- Set up China’s first wholly owned foreign money manager
- Country head sees rising cross-border investment flows
JPMorgan Chase & Co.’s asset-management unit has chosen Shanghai’s free-trade zone as the main venue for its China business, to meet rising demand for cross-border investments.
The U.S. company, which oversees $1.7 trillion globally, set up China’s first wholly owned foreign money manager last month and plans to consolidate its business in the nation into the newly established unit in Shanghai. JPMorgan Asset Management (Shanghai) Ltd. will provide the platform for the group’s future development in China and become the parent for potential legal entities to be set up there, country head Desiree Q. Wang said.
“As China opens up, cross-border investments will certainly grow because the market used to be a system of its own,” Wang said in an interview in Shanghai on Tuesday.
Chinese authorities have been trying to strike a balance between opening up the market to attract more inflows, and further liberalizing the capital account in some areas that could worsen outflows after last year’s surprise yuan devaluation and ensuing stock-market rout. The nation began the free-trade zone in Shanghai in 2013 and has since set up 10 more to carry out trials on loosening movements of capital.
“We chose the Shanghai free-trade zone to set up the company because it has a lot of potential,” Wang said. “We hope to see more policies from the area to support cross-border business and our expansion.”
The People’s Bank of China scrapped a quota system for foreign asset managers to access the onshore interbank bond market, and the China Securities Regulatory Commission eased restrictions for qualified foreign institutional investors who use the yuan and other currencies to invest onshore. The nation failed for a third time to get included in MSCI Inc.’s benchmark stock indexes in June and is looking to be added to major bond gauges, which HSBC Holdings Plc estimated could bring as much as $150 billion to the government debt market alone.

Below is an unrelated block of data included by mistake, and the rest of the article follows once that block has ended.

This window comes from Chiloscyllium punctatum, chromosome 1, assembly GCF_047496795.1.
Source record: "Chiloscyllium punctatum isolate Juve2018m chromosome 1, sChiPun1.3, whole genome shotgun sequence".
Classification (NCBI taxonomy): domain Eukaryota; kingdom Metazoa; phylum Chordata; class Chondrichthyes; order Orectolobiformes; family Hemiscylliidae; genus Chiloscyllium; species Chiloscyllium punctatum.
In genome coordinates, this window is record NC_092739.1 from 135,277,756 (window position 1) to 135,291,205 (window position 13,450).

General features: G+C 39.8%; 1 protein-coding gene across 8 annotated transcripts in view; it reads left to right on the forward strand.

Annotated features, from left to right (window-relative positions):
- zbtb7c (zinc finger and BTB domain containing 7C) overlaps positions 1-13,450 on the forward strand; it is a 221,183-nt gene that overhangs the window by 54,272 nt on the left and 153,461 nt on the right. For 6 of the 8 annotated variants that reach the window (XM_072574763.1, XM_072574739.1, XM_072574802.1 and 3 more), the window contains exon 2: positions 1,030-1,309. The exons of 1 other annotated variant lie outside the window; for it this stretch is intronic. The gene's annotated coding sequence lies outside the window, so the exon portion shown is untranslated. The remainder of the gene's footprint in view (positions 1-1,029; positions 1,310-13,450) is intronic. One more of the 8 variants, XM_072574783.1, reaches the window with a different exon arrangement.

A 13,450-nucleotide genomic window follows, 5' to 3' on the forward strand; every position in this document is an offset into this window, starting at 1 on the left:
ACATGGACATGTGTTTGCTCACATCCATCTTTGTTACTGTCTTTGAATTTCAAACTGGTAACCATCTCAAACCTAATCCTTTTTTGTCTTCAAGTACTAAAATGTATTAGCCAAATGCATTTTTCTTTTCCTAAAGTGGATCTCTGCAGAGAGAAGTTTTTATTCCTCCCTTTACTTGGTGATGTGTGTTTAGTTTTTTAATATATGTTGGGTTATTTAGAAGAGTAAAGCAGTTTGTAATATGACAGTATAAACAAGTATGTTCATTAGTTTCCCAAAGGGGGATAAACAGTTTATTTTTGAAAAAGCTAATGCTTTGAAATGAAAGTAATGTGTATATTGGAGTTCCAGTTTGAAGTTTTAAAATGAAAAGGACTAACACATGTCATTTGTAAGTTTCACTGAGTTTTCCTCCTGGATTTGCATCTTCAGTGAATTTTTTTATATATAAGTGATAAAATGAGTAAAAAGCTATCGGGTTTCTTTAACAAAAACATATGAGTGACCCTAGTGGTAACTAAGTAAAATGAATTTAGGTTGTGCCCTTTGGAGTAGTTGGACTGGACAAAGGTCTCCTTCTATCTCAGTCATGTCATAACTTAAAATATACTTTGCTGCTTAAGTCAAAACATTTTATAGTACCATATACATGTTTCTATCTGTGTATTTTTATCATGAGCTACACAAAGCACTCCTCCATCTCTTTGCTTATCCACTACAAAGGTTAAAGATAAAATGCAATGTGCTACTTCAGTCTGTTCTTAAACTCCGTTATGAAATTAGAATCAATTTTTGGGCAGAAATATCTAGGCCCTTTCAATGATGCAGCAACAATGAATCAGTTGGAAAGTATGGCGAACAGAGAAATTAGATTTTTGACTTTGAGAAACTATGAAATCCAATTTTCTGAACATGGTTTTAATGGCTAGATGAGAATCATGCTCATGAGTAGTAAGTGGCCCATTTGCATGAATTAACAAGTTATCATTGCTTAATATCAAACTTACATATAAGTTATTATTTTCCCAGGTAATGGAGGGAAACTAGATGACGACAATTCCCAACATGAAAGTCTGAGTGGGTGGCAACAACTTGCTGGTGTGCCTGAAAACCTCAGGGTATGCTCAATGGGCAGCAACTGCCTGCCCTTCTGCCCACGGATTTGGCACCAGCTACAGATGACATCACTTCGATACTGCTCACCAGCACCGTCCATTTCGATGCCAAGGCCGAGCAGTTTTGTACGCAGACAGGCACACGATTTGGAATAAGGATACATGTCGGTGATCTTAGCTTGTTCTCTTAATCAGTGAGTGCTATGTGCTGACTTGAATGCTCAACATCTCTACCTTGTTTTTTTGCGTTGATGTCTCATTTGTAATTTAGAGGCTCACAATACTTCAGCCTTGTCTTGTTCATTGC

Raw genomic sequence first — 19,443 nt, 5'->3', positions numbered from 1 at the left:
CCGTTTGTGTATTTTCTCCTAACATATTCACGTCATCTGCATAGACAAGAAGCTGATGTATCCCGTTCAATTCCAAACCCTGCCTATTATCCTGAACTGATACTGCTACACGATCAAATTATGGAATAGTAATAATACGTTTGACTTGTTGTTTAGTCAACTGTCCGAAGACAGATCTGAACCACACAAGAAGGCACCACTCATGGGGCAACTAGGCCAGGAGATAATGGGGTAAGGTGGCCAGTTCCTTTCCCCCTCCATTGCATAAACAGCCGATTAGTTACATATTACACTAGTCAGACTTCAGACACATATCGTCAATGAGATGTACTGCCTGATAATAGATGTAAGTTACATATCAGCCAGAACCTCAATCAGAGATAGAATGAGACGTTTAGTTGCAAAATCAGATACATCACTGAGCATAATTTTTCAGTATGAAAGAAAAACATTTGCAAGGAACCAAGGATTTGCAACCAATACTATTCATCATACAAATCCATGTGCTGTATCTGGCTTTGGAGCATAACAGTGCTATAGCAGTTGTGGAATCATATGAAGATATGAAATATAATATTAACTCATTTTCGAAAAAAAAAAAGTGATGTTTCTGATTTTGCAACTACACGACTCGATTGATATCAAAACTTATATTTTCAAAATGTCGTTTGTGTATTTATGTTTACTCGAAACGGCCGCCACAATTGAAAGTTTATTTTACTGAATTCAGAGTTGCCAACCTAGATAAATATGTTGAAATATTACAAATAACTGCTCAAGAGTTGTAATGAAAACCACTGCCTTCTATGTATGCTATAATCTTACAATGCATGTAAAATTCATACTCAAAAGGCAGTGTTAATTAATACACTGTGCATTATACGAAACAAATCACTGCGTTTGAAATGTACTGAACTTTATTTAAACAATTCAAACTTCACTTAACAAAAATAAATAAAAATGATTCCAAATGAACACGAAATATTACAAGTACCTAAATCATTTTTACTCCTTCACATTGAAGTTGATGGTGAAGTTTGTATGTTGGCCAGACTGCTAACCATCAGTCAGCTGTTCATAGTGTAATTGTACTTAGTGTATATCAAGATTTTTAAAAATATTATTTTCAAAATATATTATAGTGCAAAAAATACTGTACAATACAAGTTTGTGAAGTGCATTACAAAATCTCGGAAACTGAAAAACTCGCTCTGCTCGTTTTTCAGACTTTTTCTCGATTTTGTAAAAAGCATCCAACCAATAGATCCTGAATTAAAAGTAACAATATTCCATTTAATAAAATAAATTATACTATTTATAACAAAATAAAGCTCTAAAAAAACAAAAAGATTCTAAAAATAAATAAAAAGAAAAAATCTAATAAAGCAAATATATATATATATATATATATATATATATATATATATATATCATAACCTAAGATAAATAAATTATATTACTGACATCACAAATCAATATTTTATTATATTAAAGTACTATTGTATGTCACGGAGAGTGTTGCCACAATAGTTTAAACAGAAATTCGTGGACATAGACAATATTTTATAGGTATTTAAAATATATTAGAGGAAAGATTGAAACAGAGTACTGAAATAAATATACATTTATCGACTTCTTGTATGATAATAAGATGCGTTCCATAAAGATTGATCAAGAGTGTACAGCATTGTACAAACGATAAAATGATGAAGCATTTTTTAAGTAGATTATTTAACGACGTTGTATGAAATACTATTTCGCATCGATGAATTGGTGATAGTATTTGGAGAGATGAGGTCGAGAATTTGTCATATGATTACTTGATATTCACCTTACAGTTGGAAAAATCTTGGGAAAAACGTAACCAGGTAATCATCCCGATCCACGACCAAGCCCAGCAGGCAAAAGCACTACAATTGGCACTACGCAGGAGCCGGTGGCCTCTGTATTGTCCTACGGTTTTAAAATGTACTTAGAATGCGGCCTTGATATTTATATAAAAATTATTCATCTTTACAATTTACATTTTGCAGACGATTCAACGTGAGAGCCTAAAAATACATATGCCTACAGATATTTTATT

“There will be more outbound flows, not necessarily because local markets aren’t doing well, but simply because domestic investors didn’t have any choices to diversify their assets,” said Wang. “At the same time, we expect to see more inflows, especially to the bond market.”
J.P. Morgan Asset Management set up a joint venture with Shanghai International Trust Co. in 2004, with the Chinese side holding 51 percent of the company, China International Fund Management Co., which managed 123.9 billion yuan ($18.6 billion) of assets at the end of last year.
— With assistance by Wenwen Zhang, and Helen Sun